The 10 Best Vintage Arcade Games of All Time

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The gaming world is becoming more and more technologically advanced each day.

Now, you can transport to another world with the touch of a button in your living room.

However, there was once a simpler time in the ’70s and ’80s where gaming meant heading down to your local arcade with a pocketful of coins to play some vintage arcade games with your friends.

Even if you didn’t grow up during this period, you’ve probably played an arcade game at some point in your life.

If you’re feeling nostalgic for those simpler times, you’ve come to the right place.

Read on to learn about the best vintage arcade games of all time.

1. Pacman 

No list of classic arcade games would be complete without Pacman. Invented in 1980 by the Japanese company Namco, Pacman pretty much became an overnight success.

During the 1980s, most arcade games involved shooting something in outer space. With its non-violent maze chasing and adorable characters (Pacman, Blinky, Inky, and Clyde), this game presented something fresh and new to the arcade world.

Also, the premise of Pacman is incredibly simple. Your job is to guide the little Pacman through a maze to eat all of the pellets so he can advance to the next level.

Of course, eating all the pellets does not come without obstacle, as the Pacman has three little ghosts chasing after him, attempting to eat him and take away his lives.

When Pacman eats “power pellets,” he has an opportunity to pursue the ghosts and earn extra points.

Pacman is considered to be one of the most influential games of all time, as not only was it the first game in the maze game genre, but it’s also credited for being the first game to attract a female audience.

You can get your chance to play Pacman at this video arcade

2. Ms. Pacman

Since the non-violent gameplay of the original Pacman appeared to be a huge hit with females, Namco decided to expand their maze-game offerings into Ms. Pacman.

Ms. Pacman was essentially Pacman with a pink bow, and it was very popular with the female audience.

But the creators of Ms. Pacman did a lot more than just plop a bow on the old Pacman. This game featured new maze patterns, and it made the ghosts move at random so that players couldn’t learn patterns to beat every level.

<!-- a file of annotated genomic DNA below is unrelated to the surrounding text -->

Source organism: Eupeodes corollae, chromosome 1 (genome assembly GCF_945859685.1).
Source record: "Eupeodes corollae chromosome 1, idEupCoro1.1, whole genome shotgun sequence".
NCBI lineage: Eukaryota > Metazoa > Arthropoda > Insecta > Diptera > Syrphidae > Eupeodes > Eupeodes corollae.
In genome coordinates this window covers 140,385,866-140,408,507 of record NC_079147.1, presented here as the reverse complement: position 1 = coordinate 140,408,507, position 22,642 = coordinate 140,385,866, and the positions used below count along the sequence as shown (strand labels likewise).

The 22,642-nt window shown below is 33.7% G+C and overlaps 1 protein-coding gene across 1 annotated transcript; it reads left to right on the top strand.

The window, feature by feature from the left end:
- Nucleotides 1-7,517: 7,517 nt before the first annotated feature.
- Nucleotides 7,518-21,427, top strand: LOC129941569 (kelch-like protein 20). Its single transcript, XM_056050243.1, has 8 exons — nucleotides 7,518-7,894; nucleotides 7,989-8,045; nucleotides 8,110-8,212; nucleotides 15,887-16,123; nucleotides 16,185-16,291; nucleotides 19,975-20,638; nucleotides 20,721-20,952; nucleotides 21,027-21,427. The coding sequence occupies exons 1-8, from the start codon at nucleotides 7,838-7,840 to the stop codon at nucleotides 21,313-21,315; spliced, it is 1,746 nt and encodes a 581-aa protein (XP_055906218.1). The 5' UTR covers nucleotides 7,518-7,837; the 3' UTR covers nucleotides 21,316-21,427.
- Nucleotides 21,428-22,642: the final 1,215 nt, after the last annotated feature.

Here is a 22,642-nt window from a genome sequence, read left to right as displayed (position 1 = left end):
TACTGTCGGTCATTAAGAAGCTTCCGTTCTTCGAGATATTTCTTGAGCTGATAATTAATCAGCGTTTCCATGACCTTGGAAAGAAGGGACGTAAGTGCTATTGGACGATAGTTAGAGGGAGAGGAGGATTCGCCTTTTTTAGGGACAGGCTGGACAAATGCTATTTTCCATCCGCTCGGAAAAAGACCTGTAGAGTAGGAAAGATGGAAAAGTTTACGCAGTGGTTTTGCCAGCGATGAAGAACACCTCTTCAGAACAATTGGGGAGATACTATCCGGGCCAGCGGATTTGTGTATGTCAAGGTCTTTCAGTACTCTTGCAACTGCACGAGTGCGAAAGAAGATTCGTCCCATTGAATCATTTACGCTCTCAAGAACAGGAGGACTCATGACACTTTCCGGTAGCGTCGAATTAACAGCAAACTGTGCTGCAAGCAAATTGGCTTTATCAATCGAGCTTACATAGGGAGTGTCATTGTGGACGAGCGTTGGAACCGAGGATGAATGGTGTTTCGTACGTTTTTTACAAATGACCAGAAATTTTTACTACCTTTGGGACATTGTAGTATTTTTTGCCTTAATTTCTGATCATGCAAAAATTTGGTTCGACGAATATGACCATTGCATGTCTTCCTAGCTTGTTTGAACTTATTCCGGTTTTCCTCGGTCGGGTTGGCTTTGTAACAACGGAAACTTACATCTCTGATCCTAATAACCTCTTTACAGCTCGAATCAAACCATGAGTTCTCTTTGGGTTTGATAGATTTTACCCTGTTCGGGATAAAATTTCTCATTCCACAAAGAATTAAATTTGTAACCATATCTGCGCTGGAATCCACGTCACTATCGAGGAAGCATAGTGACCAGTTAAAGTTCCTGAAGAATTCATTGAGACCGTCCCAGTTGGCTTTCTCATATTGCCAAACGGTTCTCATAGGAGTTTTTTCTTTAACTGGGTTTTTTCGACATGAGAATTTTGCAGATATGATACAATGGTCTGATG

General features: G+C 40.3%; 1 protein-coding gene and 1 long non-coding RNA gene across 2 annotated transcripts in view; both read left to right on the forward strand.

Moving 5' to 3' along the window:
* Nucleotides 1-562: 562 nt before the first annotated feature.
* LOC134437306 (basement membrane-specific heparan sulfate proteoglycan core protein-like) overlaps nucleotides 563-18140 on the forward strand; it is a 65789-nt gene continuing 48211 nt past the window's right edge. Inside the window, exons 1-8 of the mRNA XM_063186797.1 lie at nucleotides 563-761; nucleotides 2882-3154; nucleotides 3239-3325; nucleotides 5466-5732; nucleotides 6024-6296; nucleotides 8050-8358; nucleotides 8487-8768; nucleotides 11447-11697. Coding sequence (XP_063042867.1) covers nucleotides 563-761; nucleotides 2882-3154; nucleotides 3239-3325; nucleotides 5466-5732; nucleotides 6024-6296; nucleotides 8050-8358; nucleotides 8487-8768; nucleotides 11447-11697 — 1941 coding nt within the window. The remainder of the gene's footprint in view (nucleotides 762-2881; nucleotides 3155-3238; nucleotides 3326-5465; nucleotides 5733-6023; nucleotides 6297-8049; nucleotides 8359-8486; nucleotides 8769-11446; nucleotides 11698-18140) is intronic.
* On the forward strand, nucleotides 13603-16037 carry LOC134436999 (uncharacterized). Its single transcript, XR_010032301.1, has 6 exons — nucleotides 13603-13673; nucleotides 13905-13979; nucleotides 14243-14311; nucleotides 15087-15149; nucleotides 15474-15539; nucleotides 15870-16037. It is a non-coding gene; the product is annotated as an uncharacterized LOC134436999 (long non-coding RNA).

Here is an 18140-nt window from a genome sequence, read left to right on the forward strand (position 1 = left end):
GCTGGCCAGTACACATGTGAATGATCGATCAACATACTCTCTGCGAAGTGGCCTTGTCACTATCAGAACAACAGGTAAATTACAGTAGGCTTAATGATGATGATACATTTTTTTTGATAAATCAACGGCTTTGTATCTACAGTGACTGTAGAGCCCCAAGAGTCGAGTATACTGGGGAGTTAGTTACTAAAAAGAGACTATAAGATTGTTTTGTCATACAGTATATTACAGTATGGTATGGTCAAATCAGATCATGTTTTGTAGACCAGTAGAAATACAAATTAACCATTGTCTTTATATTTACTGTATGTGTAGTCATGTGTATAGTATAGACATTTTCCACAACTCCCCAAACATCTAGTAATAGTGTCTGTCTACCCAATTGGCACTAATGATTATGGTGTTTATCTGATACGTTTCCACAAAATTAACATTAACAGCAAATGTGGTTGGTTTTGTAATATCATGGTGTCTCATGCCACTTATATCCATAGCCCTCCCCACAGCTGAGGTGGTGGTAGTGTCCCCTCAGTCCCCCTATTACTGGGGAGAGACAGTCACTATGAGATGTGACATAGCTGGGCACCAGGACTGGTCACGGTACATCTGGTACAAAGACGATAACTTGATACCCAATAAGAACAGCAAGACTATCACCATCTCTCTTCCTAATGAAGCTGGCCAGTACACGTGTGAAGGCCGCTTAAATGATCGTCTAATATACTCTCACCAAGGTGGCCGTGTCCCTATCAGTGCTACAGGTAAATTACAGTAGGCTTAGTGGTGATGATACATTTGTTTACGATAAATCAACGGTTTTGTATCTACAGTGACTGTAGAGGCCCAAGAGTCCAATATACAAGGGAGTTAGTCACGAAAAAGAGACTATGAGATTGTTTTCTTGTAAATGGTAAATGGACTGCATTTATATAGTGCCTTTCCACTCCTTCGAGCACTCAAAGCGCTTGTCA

3. Space Invaders

Space Invaders inspired many outer space-themed video games, and it’s even credited as having started the “golden age” of arcade games, a period that spanned the late ’70s to ’80s in which we saw unprecedented advancements in gaming design and technology.

Originally launched in Japan in 1978, this game quickly became a cultural phenomenon.  In fact, there were so many Japanese people attempting to play the game that summer that there was a temporary shortage of the 100 yen coin.

After its success in Japan, Space Invaders was quickly exported to the rest of the world.

And just like in Japan, people were lining up all over the world to get their chance at playing this game. In fact, in its first year of release, Space Invaders generated more revenue than Star Wars, which was the highest-grossing movie of the period.

4. Street Fighter 2

During the 1990s, there was a brief resurgence of video games, and that was due in large part to Street Fighter 2, the sequel to the 1987 game Street Fighter.

Street Fighter was a competitive fighting game that came with multiple characters who each had their own fighting style and special combo moves.

In this game, you fight one-on-one against your opponent in a best of three scenario. The goal of each round is to drain your enemy’s life before the timer runs out.

5. Asteroids

Released in 1979, Asteroids is considered a vector graphic classic.

This game allows you to control a triangular spaceship in an asteroid field that’s periodically being crisscrossed by UFOs.

The goal of the game is to destroy saucers and asteroids without colliding with them. You also have to avoid being hit by the asteroids shots.

The number of asteroids increases throughout the game, and you have three lives to lose before the game ends.

6. Mortal Kombat

Many people don’t know this, but Mortal Kombat actually started out as a very simple arcade game.

While there have been a lot of fight-themed arcade games throughout the years, what makes Mortal Kombat unique is its end-of-fight moves that allow you to finish the opponent off in spectacular glory. 

The first Mortal Kombat was so popular that they even came out with a second one. In Mortal Combat 2, there were several new upgrades and five new characters. 

They also significantly updated the gameplay with new moves and combo capabilities. 

Since then, Mortal Kombat has become a huge franchise, and in 1996, they released the highest-grossing film based on a video game. 

7. Donkey Kong

Last, but not least, we have Donkey Kong. This was created by legendary video game designer Shigeru Miyamoto, who would go on to create Super Mario Brothers and the Legend of Zelda.

When it was first launched, Donkey Kong was thought to be a very odd game, which makes sense when you consider that most of the games at the time either involved outer space combat or maze chasing.

However, the new concept soon caught on, and the game became a smash hit.

Are You Ready to Play These Vintage Arcade Games?

As you can see, there are many vintage arcade games out there that are worth trying.

Now all you need to do is head down to your local arcade (yes, they still exist) to check them out. Just don’t forget to bring plenty of quarters with you!

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